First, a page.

Trump taps ex-Bush official Bossert to counter domestic threats

PALM BEACH, Fla. (Reuters) - U.S. President-elect Donald Trump on Tuesday selected former Bush administration official Thomas Bossert as a counterterrorism adviser who will focus heavily on cyber threats.

FILE PHOTO: U.S. President-elect Donald Trump claps at the USA Thank You Tour event at the Iowa Events Center in Des Moines, Iowa, U.S., December 8, 2016. REUTERS/Shannon Stapleton/File Photo

As assistant to the president for homeland security and counterterrorism, Bossert will concentrate on domestic security issues and help craft the administration’s cyber security policies, the transition team said.

“We must work toward cyber doctrine that reflects the wisdom of free markets, private competition and the important but limited role of government in establishing and enforcing the rule of law ... and the fundamental principles of liberty,” Bossert said in a statement.

Cyber security has been a hot button issue in recent weeks as Trump, a Republican, has lashed out against assertions that Russia directed hacks of U.S. Democratic Party emails to influence the U.S. presidential election.

U.S. intelligence agencies have concluded that Russia was behind the hacks.

In a departure from the current administration, Bossert will report directly to Trump and will have his own staff that is not under the National Security Council, Trump spokesman Sean Spicer said.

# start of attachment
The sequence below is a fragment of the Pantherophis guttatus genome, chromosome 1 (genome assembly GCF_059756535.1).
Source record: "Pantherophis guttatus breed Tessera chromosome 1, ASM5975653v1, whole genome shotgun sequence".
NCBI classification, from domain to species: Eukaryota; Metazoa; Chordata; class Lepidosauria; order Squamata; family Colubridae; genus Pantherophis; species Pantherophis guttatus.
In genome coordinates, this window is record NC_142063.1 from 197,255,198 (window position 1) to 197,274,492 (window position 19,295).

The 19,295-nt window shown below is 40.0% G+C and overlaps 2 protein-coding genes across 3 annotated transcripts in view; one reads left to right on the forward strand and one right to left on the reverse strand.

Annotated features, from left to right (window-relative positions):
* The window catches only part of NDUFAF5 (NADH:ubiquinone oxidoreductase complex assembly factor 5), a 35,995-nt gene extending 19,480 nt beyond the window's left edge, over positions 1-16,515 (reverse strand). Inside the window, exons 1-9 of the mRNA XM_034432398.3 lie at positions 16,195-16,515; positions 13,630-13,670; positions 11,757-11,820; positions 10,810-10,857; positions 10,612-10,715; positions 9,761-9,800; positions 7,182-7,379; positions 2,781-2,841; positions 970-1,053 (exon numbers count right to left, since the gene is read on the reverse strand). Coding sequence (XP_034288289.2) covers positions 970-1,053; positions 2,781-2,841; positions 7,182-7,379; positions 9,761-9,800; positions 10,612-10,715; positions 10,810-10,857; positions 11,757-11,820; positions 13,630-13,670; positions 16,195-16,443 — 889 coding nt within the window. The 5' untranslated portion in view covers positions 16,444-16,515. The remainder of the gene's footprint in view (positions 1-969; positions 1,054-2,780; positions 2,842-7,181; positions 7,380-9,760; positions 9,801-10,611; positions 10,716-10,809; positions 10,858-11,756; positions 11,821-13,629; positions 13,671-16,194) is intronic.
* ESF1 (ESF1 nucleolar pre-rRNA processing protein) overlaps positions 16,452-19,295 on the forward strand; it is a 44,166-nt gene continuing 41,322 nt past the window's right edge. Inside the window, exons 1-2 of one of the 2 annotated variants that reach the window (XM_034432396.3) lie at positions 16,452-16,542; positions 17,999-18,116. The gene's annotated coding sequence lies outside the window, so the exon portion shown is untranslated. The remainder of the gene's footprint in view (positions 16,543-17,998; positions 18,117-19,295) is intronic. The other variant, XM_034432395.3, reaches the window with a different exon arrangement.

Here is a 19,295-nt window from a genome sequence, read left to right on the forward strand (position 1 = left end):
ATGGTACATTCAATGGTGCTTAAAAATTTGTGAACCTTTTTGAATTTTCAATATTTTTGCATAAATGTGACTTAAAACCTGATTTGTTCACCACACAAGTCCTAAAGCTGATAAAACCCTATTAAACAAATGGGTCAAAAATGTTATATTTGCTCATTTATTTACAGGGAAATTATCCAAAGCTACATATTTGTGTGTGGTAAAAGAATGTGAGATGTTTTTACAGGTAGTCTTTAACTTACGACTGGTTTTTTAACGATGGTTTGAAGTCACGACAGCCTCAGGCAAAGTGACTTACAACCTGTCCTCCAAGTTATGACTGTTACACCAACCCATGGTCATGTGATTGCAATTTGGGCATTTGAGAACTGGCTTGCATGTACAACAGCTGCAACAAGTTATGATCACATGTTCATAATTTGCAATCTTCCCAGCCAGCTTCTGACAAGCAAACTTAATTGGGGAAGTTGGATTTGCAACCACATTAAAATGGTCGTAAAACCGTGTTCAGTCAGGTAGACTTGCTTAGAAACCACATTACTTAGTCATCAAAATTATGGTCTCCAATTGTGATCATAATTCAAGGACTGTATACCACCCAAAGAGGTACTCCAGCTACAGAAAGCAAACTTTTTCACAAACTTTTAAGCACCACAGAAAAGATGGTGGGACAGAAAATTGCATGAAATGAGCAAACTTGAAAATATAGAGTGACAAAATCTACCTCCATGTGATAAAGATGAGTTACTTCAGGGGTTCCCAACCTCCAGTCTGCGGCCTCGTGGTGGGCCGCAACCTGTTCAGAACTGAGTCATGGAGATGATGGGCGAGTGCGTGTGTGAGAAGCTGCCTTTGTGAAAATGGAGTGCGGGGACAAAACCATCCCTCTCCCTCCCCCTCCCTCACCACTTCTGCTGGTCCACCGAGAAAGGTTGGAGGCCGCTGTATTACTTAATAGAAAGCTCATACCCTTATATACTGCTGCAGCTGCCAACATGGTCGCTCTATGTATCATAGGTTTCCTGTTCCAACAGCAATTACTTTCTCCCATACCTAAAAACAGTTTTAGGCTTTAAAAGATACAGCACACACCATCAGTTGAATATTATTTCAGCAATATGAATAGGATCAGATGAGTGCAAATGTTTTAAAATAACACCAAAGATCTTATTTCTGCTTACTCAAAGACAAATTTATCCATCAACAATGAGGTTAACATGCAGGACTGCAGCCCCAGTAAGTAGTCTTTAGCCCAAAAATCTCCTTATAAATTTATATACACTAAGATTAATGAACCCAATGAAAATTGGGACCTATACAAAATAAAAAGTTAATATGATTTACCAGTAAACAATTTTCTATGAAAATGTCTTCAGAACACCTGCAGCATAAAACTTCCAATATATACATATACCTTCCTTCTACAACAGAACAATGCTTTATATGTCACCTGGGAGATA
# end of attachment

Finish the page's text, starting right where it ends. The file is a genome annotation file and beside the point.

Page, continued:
The structure is similar to the approach of Republican President George W. Bush, who set up a Homeland Security Council in the aftermath of the Sept. 11, 2001 attacks on New York City and Washington.

Bossert served as deputy homeland security adviser under Bush.

Democratic President Barack Obama merged the Homeland Security Council staff with the National Security Council staff.

Peter Feaver, a professor at Duke University who served on the National Security Council during the second Bush administration, said that making Bossert report to the president was not a large change.

“You could not call this a radical departure. This is the kind of evolutionary change that always happens with administrations,” Feaver said.

Reporting by Susan Heavey, Ginger Gibson, writing by Ayesha Rascoe; Editing by Doina Chiacu and Lisa Shumaker